When it comes to renovating your home or just upgrading portions of your house in general, it’s good to know they do’s, and more importantly, the don’ts of all aspects of the endeavor in itself.
However, I am a huge DIY person, especially when it comes to saving money, and I wondered if you needed a permit to upgrade your panel?
Upgrading or replacing an entire electrical breaker box can likely require a permit to verify that the installer follows local codes and safety guidelines. The National Electrical Code (NEC) sets national electric codes but does not enforce these codes. Enforcement of electric codes is handled at the local or county level. Electrical code adoption can vary widely and you should check with your local municipality to determine if a permit is required.
Electrical codes can vary depending on where you live. Still, by and large, any major electrical upgrades to your home need to be overseen by a licensed electrician and will likely require a permit.
You’ll need a permit if you are:
- upgrading a breaker box
- moving a breaker box
- upgrading the meter base or service mast
- upgrading to 200amp service
- running new electrical wiring
- adding a new subpanel
You likely won’t need a permit if you are:
- replacing a light fixture
- replacing a receptacle
- replacing a light switch
- replacing a breaker inside the electrical box
Obtaining one of these permits can be a long and arduous process in some instances, and getting one may not be worth the trouble if you aren’t someone who is constantly renovating homes and buildings.
As such, you may be better off seeking out that professional to not only save yourself time but potentially money as well. However, we will discuss many other similar topics in this article. Continue reading to find out more.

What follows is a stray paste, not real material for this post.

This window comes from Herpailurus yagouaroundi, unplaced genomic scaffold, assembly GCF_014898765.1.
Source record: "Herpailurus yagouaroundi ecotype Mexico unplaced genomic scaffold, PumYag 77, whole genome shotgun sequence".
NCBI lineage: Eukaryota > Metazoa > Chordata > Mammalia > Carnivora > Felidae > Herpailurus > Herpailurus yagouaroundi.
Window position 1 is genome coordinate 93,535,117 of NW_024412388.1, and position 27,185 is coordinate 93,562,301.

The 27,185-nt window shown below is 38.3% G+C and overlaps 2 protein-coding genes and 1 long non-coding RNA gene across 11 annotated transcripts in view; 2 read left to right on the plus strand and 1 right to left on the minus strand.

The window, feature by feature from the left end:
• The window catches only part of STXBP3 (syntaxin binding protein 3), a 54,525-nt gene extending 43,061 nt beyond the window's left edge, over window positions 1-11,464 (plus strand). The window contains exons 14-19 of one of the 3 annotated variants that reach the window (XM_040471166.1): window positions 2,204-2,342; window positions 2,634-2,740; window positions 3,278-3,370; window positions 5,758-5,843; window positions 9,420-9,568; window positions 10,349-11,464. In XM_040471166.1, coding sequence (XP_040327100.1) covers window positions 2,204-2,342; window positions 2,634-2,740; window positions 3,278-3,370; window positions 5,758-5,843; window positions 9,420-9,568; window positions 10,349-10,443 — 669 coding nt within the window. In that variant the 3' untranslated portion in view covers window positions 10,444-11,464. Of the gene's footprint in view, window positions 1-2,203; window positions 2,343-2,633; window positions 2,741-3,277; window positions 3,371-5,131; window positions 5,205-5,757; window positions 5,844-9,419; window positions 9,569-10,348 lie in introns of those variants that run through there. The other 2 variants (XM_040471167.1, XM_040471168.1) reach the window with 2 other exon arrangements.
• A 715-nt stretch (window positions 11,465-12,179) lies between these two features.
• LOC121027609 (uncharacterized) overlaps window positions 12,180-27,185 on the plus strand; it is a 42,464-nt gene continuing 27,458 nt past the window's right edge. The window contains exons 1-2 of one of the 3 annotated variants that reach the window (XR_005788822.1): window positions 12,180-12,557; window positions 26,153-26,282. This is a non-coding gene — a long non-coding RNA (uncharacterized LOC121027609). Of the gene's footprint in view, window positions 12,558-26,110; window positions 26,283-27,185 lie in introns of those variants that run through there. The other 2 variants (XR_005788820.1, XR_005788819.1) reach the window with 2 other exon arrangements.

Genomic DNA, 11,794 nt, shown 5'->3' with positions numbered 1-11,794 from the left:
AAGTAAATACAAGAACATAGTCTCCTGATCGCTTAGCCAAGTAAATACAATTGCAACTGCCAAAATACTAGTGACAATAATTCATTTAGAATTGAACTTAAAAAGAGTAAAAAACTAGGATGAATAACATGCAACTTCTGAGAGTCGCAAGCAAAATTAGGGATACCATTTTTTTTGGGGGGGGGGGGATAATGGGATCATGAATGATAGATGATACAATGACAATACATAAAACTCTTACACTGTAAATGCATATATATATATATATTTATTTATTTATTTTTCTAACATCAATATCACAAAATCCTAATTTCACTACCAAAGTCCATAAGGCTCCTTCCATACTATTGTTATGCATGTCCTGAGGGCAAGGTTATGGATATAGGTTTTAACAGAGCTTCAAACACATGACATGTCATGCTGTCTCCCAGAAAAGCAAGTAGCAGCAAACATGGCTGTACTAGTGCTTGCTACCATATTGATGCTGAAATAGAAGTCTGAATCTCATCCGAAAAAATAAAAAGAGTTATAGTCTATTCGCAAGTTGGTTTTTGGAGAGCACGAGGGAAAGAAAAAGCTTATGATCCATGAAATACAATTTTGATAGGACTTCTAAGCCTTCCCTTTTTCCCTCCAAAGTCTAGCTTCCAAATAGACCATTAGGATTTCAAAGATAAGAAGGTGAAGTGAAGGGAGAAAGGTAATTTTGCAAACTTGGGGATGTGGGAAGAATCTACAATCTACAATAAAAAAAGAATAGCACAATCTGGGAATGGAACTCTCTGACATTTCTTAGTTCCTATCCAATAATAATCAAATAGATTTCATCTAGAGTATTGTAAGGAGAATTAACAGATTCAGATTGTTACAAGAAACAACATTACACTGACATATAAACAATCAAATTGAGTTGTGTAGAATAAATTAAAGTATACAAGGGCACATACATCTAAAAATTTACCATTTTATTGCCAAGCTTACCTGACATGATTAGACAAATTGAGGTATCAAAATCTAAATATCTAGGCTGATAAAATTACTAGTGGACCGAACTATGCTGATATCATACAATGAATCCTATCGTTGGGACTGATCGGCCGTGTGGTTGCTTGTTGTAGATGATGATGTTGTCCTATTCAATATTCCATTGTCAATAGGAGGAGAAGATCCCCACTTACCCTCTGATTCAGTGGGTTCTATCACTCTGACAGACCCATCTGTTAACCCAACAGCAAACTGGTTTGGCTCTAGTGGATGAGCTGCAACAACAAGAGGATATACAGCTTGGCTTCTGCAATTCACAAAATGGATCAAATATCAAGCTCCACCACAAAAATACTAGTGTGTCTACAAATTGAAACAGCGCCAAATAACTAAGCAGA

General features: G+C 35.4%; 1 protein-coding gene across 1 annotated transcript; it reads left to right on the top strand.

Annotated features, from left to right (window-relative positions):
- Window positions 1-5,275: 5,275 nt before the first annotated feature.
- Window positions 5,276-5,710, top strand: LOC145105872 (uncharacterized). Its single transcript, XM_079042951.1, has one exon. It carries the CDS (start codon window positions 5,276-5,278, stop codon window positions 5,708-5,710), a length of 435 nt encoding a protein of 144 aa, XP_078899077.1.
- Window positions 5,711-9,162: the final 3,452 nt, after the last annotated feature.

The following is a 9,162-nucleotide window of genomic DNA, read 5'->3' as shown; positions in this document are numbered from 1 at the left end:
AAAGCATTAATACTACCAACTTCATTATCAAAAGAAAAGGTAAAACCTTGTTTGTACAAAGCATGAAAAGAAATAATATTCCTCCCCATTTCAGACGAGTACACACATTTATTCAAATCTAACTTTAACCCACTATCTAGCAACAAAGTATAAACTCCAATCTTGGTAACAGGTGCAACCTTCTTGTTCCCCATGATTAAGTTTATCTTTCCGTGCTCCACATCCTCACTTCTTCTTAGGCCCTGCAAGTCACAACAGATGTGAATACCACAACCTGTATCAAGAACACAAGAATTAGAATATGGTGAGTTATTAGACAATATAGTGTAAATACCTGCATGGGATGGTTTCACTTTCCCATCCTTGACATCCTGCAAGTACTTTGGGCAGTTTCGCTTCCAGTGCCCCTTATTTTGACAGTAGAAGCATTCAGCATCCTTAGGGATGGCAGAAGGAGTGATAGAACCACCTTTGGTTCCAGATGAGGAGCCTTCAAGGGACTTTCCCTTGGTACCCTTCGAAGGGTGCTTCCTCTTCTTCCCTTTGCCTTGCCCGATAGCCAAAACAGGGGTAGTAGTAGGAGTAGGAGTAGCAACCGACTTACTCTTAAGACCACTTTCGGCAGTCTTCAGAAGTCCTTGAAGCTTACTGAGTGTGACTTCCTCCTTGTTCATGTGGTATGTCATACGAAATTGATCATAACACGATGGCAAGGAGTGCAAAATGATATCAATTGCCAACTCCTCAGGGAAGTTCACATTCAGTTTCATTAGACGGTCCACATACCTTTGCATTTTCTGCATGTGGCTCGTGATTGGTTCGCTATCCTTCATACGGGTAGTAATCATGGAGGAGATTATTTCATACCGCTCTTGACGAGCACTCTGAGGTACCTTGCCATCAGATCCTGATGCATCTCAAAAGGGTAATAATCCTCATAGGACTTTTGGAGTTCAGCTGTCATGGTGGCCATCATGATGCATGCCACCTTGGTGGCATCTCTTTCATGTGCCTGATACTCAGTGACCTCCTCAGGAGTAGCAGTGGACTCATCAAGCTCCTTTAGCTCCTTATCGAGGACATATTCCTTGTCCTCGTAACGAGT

Do I Need a Permit to Upgrade My Electrical Panel?
The short answer to this question is yes. In almost every situation possible involving electrical services, you will need a permit to make any changes to your home or business.
As with nearly anything, there are some rather unique exceptions to this rule, but by and large, you can expect to need one for an upgrade or replacement you need to do on appliances, wiring, or devices in your home.
The primary reason you are required to get a permit would be to ensure the overall safety of everyone who will come and go into the building you are working on and guarantee they are safe to do so.
In a worst-case scenario, imagine someone who does not have the permit does some rather extensive work on your home and immediately leaves the area after they finish the job.
If they do not have a permit, there could be some severe wiring issues that could cause an electrical fire the very next day.
While that is again the worst-case scenario, it is a definite possibility when someone has not proven they know what they are doing. It could put everyone in the building in harm’s way and cost you a hefty amount of money even if no one was harmed directly.
How to Apply for a Permit
Obtaining a permit for yourself can be a somewhat tricky affair depending on what kind of regulations and laws are in place with the state you are residing in.
When applying for your permit, you will be required to have some relatively common information regarding the following:
- Your address.
- The name of the licensed contractor.
- The contractors’ address, phone, and license number.
- Providing other required documentation that varies from state to state.
Going hand-in-hand with the information above, there are a few extra hoops and hurdles you must cross if attempting to obtain a permit for yourself.
These hoops include the following:
- You have proof of homeownership.
- Demonstrate your competency to a chief electrical code administrator via a written or oral exam.
- Showing plans for the upgrades/changes you intend to implement on the rehab/project at hand.
At first glance, the above requirements for the permit may seem a bit extensive, but with people’s lives and livelihoods being at stake, it’s easy to see why you might have to go through such an intricate and demanding process in the first place.